Builds on Strengths

Rather than simply focusing on areas of weakness, psychosocial rehabilitation focuses on empowering clients and building on their existing capabilities. These abilities help form a foundation upon which other important life skills can be developed through observation, modeling, education, and practice.

Some specific areas that psychosocial rehabilitation might address include skills, training, and experiences designed to boost:

This might be accomplished through one-on-one educational sessions that focus on specific skills, or it might involve incorporating training and experience in other life domains such as cooking or recreation. Such experiences allow people to practice their abilities in a safe environment, with supervision and support from a psychosocial rehabilitation professional.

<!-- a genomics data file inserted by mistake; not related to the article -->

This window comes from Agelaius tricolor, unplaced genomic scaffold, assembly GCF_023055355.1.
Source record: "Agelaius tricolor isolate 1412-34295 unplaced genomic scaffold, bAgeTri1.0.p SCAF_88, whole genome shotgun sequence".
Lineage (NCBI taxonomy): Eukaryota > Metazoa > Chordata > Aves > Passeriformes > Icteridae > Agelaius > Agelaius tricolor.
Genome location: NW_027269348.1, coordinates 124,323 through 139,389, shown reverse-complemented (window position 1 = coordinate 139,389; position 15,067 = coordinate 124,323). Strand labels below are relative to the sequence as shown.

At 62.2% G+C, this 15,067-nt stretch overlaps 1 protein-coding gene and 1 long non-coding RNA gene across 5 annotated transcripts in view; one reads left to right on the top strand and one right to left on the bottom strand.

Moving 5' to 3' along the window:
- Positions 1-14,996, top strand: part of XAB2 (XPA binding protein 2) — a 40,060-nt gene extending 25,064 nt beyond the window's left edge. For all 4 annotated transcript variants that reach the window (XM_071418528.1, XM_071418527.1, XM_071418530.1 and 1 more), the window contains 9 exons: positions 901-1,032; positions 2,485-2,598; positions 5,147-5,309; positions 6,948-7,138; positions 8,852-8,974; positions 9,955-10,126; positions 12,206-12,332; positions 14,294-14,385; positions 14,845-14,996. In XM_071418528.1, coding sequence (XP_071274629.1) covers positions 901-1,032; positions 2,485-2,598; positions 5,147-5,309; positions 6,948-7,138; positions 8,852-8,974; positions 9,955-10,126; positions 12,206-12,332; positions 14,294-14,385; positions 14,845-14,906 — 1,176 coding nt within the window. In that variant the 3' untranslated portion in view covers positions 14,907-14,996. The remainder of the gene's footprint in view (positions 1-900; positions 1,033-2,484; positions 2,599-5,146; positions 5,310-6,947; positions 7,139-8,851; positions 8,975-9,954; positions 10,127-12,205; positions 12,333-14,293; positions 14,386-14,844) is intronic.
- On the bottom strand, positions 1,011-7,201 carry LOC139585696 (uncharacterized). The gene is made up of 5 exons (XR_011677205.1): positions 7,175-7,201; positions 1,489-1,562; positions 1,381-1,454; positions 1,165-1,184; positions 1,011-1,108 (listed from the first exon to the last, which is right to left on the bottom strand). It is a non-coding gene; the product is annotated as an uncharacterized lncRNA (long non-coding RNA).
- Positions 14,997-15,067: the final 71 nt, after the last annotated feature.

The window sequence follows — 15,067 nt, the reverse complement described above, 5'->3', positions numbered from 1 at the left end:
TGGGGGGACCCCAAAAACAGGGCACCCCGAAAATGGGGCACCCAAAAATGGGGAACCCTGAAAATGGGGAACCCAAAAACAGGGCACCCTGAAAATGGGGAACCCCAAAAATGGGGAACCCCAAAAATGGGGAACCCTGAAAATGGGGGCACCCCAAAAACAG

Is Holistic

This type of rehabilitation strives to address areas of the person’s life that contribute to their overall physical and psychological well-being. Professionals who work in this field provide a range of individual and community-based psychological services.

In determining each patient's needs, mental health professionals look at the physical and social environment, develop a service plan, and collaborate with other professionals.

Psychosocial rehabilitation providers look at each client's situation and help determine what they need to live and function as independently as possible. This frequently involves locating those services in the community and coordinating their delivery.

Is Person-Oriented

The client plays a role in setting goals for what they hope to accomplish in psychosocial rehabilitation. Each client’s goals are individualized based upon their specific needs or concerns.